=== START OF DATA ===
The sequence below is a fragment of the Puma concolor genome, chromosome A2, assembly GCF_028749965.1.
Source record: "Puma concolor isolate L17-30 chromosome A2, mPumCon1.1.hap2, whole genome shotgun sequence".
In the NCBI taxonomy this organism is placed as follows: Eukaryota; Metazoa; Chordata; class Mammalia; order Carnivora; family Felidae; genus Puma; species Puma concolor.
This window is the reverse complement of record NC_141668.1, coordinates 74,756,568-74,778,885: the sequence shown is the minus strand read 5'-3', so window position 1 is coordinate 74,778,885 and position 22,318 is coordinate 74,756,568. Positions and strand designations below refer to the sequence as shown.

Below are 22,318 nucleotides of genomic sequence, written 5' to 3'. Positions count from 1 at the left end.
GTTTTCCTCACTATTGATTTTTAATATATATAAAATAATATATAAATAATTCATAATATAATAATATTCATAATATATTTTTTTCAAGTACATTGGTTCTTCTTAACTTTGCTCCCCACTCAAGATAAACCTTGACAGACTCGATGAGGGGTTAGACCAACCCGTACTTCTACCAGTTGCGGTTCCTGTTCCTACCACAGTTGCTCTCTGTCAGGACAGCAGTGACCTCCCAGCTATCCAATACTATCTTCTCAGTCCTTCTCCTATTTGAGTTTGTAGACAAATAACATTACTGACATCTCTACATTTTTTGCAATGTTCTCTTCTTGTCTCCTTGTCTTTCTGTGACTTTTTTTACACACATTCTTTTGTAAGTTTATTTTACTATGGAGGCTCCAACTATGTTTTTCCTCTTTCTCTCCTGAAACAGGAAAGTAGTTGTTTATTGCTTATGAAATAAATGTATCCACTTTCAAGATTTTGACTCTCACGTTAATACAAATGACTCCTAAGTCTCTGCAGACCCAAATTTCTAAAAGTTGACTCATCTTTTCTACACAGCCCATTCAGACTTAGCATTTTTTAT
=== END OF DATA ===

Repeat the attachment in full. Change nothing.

The sequence below is a fragment of the Puma concolor genome, chromosome A2, assembly GCF_028749965.1.
Source record: "Puma concolor isolate L17-30 chromosome A2, mPumCon1.1.hap2, whole genome shotgun sequence".
In the NCBI taxonomy this organism is placed as follows: Eukaryota; Metazoa; Chordata; class Mammalia; order Carnivora; family Felidae; genus Puma; species Puma concolor.
This window is the reverse complement of record NC_141668.1, coordinates 74,756,568-74,778,885: the sequence shown is the minus strand read 5'-3', so window position 1 is coordinate 74,778,885 and position 22,318 is coordinate 74,756,568. Positions and strand designations below refer to the sequence as shown.

Below are 22,318 nucleotides of genomic sequence, written 5' to 3'. Positions count from 1 at the left end.
GTTTTCCTCACTATTGATTTTTAATATATATAAAATAATATATAAATAATTCATAATATAATAATATTCATAATATATTTTTTTCAAGTACATTGGTTCTTCTTAACTTTGCTCCCCACTCAAGATAAACCTTGACAGACTCGATGAGGGGTTAGACCAACCCGTACTTCTACCAGTTGCGGTTCCTGTTCCTACCACAGTTGCTCTCTGTCAGGACAGCAGTGACCTCCCAGCTATCCAATACTATCTTCTCAGTCCTTCTCCTATTTGAGTTTGTAGACAAATAACATTACTGACATCTCTACATTTTTTGCAATGTTCTCTTCTTGTCTCCTTGTCTTTCTGTGACTTTTTTTACACACATTCTTTTGTAAGTTTATTTTACTATGGAGGCTCCAACTATGTTTTTCCTCTTTCTCTCCTGAAACAGGAAAGTAGTTGTTTATTGCTTATGAAATAAATGTATCCACTTTCAAGATTTTGACTCTCACGTTAATACAAATGACTCCTAAGTCTCTGCAGACCCAAATTTCTAAAAGTTGACTCATCTTTTCTACACAGCCCATTCAGACTTAGCATTTTTTAT